Last edited by Daedra; 06-10-2024 at 01:07 AM.
 
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Old 06-10-2024, 01:31 AM   #4
hazel
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Reasons for using Slackware:

1) It's very stable and good-tempered and you have already said that you don't like bleeding edge.
2) As an Arch user, you already have a basic knowledge of how Linux works and how to use the command line. Like Arch, Slackware is a hands-on distro.
3) In spite of what daedra said, I find the community friendly and not hoity-toity like the Arch people.

Reasons for not using Slackware:

1) You say you don't like bloat. With Slackware you are expected to do a full install, which will include a lot of programs that you may not be using. Patrick builds his software economically so there is not much runtime bloat, but it does have bloated storage requirements.
2) Other distros allow you to start small and then add in what you want, but that requires a package manager which understands dependencies, like pacman or Debian's apt. Slackware doesn't do dependencies officially, so you need a full install (unless you are willing to spend time doing your own dependency checking).
3) Slackware versions tend to hang around for a long time which isn't to everyone's taste. I remember that 14.2 definitely outstayed its welcome. When that happens, more and more people start using Slackware-current, but then you're back on the bleeding edge again.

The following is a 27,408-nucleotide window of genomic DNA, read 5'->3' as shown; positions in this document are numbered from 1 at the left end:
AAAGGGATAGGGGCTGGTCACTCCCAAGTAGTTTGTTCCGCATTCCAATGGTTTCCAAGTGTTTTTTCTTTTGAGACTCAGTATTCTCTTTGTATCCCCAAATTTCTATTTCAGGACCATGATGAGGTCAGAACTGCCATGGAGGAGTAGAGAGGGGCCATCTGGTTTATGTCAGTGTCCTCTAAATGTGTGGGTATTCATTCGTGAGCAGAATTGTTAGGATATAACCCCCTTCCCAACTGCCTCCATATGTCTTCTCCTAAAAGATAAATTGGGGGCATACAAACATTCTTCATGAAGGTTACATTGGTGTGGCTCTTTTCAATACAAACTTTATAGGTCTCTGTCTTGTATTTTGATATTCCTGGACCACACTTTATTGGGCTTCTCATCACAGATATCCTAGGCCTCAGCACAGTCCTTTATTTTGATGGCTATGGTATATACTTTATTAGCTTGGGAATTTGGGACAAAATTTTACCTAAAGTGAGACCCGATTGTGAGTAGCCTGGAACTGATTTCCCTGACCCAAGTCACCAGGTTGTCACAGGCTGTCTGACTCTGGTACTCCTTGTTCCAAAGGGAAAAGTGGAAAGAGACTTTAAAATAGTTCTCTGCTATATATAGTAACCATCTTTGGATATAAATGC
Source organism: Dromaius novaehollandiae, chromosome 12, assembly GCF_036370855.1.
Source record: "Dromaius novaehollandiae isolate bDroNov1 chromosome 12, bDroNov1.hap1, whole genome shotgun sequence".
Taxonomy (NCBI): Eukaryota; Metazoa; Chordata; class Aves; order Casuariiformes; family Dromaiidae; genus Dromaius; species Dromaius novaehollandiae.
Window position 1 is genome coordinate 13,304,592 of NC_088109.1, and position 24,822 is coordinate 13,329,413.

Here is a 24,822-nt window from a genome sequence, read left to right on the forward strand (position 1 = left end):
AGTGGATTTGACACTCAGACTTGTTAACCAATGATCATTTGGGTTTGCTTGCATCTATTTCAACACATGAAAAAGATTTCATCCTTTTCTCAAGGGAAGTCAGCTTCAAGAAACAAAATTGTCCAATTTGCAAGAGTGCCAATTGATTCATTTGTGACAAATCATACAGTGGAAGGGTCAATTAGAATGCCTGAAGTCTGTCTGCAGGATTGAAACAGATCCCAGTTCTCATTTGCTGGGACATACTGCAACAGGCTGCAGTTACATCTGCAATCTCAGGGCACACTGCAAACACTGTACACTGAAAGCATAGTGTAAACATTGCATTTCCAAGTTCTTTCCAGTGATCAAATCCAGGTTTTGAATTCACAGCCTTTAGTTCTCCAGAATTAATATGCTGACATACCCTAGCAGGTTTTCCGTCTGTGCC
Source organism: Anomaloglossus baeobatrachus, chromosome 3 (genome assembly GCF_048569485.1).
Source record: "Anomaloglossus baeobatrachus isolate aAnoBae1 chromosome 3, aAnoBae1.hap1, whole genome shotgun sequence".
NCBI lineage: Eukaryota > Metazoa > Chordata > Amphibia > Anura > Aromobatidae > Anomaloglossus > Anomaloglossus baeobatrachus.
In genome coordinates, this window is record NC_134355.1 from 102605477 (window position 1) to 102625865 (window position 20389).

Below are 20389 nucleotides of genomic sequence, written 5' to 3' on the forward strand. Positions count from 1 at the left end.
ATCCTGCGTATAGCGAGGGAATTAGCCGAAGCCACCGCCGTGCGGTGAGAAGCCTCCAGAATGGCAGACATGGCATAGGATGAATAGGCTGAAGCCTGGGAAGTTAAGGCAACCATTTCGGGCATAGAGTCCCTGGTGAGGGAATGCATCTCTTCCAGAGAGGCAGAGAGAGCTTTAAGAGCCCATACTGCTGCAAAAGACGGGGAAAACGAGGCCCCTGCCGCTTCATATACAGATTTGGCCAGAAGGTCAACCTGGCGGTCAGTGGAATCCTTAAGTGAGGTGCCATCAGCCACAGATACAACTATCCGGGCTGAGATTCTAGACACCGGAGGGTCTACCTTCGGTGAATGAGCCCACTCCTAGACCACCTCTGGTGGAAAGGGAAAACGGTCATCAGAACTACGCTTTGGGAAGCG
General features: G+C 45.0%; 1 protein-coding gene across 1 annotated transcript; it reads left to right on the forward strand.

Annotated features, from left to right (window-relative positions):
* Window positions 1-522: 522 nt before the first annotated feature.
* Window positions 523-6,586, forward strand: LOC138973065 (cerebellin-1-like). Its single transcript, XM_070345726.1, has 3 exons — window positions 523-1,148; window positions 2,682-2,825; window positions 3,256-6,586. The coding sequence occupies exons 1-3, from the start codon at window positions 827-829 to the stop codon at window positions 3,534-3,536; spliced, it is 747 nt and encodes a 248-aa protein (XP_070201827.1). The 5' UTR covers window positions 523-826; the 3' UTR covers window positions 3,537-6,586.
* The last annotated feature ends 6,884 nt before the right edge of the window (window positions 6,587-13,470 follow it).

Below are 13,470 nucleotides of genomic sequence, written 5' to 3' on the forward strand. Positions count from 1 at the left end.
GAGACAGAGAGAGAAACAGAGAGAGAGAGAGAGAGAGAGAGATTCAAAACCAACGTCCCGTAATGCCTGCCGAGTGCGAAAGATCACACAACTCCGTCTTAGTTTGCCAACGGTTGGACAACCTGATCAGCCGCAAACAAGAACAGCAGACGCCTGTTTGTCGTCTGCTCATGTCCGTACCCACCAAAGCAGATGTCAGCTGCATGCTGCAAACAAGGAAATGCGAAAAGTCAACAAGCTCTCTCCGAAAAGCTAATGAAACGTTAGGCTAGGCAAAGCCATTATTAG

Last edited by hazel; 06-10-2024 at 01:33 AM.
 
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Old 06-10-2024, 01:57 AM   #5
enorbet
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FWIW I used 14.0 for almost 3 years after 14.1 was released and I had no problems with the age of 14.2 until the last few months before 15 was released largely because I update kernels by custom building them when I want and key software, too, like Firefox. It's just not very difficult to compile from source or slackbuilds.

I've used Arch, anARCHy and Manjaro and they didn't behave "un-bloated" compared to Full Install Slackware. On the same machine Slackware used less resources and was and is snappier, even in gaming benchmarks, than any systemd distro I've ever tried including Arch and it's derivatives.